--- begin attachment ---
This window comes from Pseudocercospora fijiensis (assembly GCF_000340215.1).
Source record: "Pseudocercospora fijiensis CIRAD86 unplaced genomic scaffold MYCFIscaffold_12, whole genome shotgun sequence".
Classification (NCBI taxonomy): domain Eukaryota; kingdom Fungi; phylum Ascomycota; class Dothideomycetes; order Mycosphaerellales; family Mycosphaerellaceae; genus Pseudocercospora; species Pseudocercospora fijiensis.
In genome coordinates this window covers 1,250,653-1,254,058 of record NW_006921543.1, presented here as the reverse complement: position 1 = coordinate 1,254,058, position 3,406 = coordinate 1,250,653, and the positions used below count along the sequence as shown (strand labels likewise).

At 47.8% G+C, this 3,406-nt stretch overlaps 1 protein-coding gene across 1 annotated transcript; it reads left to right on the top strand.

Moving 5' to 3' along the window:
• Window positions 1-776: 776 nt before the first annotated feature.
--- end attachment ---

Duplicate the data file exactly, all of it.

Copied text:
This window comes from Pseudocercospora fijiensis (assembly GCF_000340215.1).
Source record: "Pseudocercospora fijiensis CIRAD86 unplaced genomic scaffold MYCFIscaffold_12, whole genome shotgun sequence".
Classification (NCBI taxonomy): domain Eukaryota; kingdom Fungi; phylum Ascomycota; class Dothideomycetes; order Mycosphaerellales; family Mycosphaerellaceae; genus Pseudocercospora; species Pseudocercospora fijiensis.
In genome coordinates this window covers 1,250,653-1,254,058 of record NW_006921543.1, presented here as the reverse complement: position 1 = coordinate 1,254,058, position 3,406 = coordinate 1,250,653, and the positions used below count along the sequence as shown (strand labels likewise).

At 47.8% G+C, this 3,406-nt stretch overlaps 1 protein-coding gene across 1 annotated transcript; it reads left to right on the top strand.

Moving 5' to 3' along the window:
• Window positions 1-776: 776 nt before the first annotated feature.